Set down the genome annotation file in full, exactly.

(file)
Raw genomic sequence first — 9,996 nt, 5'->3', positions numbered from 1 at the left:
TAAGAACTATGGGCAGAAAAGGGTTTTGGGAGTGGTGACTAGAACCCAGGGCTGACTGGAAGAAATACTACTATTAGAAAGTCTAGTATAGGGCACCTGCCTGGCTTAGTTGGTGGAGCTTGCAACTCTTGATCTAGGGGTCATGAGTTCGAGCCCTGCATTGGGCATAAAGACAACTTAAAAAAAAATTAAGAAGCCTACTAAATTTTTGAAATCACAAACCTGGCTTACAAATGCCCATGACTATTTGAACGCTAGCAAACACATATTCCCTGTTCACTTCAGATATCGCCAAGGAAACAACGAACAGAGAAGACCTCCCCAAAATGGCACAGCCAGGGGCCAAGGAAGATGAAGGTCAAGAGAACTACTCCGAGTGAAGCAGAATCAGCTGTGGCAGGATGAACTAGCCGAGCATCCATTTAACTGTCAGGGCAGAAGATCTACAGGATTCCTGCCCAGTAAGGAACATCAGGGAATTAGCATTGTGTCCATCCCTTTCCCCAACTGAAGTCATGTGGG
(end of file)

Raw genomic sequence first — 9,996 nt, 5'->3', positions numbered from 1 at the left:
TAAGAACTATGGGCAGAAAAGGGTTTTGGGAGTGGTGACTAGAACCCAGGGCTGACTGGAAGAAATACTACTATTAGAAAGTCTAGTATAGGGCACCTGCCTGGCTTAGTTGGTGGAGCTTGCAACTCTTGATCTAGGGGTCATGAGTTCGAGCCCTGCATTGGGCATAAAGACAACTTAAAAAAAAATTAAGAAGCCTACTAAATTTTTGAAATCACAAACCTGGCTTACAAATGCCCATGACTATTTGAACGCTAGCAAACACATATTCCCTGTTCACTTCAGATATCGCCAAGGAAACAACGAACAGAGAAGACCTCCCCAAAATGGCACAGCCAGGGGCCAAGGAAGATGAAGGTCAAGAGAACTACTCCGAGTGAAGCAGAATCAGCTGTGGCAGGATGAACTAGCCGAGCATCCATTTAACTGTCAGGGCAGAAGATCTACAGGATTCCTGCCCAGTAAGGAACATCAGGGAATTAGCATTGTGTCCATCCCTTTCCCCAACTGAAGTCATGTGGG